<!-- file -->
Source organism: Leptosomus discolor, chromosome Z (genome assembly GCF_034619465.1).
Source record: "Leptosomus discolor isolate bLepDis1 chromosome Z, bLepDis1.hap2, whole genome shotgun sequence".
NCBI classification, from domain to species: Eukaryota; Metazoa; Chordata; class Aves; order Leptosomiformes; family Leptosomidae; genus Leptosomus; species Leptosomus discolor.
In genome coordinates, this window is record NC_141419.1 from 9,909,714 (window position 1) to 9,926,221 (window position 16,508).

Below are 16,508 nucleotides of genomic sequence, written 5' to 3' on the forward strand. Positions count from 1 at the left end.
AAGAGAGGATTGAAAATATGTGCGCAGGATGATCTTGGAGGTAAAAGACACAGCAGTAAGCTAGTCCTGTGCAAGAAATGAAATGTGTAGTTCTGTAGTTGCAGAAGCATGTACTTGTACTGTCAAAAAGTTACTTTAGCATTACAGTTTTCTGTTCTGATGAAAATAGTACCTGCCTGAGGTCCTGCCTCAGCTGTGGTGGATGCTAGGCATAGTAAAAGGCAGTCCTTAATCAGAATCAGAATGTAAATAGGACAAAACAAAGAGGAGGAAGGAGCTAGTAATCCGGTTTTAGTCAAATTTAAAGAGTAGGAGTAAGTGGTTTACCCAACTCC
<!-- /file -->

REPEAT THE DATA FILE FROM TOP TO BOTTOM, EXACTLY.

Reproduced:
Source organism: Leptosomus discolor, chromosome Z (genome assembly GCF_034619465.1).
Source record: "Leptosomus discolor isolate bLepDis1 chromosome Z, bLepDis1.hap2, whole genome shotgun sequence".
NCBI classification, from domain to species: Eukaryota; Metazoa; Chordata; class Aves; order Leptosomiformes; family Leptosomidae; genus Leptosomus; species Leptosomus discolor.
In genome coordinates, this window is record NC_141419.1 from 9,909,714 (window position 1) to 9,926,221 (window position 16,508).

Below are 16,508 nucleotides of genomic sequence, written 5' to 3' on the forward strand. Positions count from 1 at the left end.
AAGAGAGGATTGAAAATATGTGCGCAGGATGATCTTGGAGGTAAAAGACACAGCAGTAAGCTAGTCCTGTGCAAGAAATGAAATGTGTAGTTCTGTAGTTGCAGAAGCATGTACTTGTACTGTCAAAAAGTTACTTTAGCATTACAGTTTTCTGTTCTGATGAAAATAGTACCTGCCTGAGGTCCTGCCTCAGCTGTGGTGGATGCTAGGCATAGTAAAAGGCAGTCCTTAATCAGAATCAGAATGTAAATAGGACAAAACAAAGAGGAGGAAGGAGCTAGTAATCCGGTTTTAGTCAAATTTAAAGAGTAGGAGTAAGTGGTTTACCCAACTCC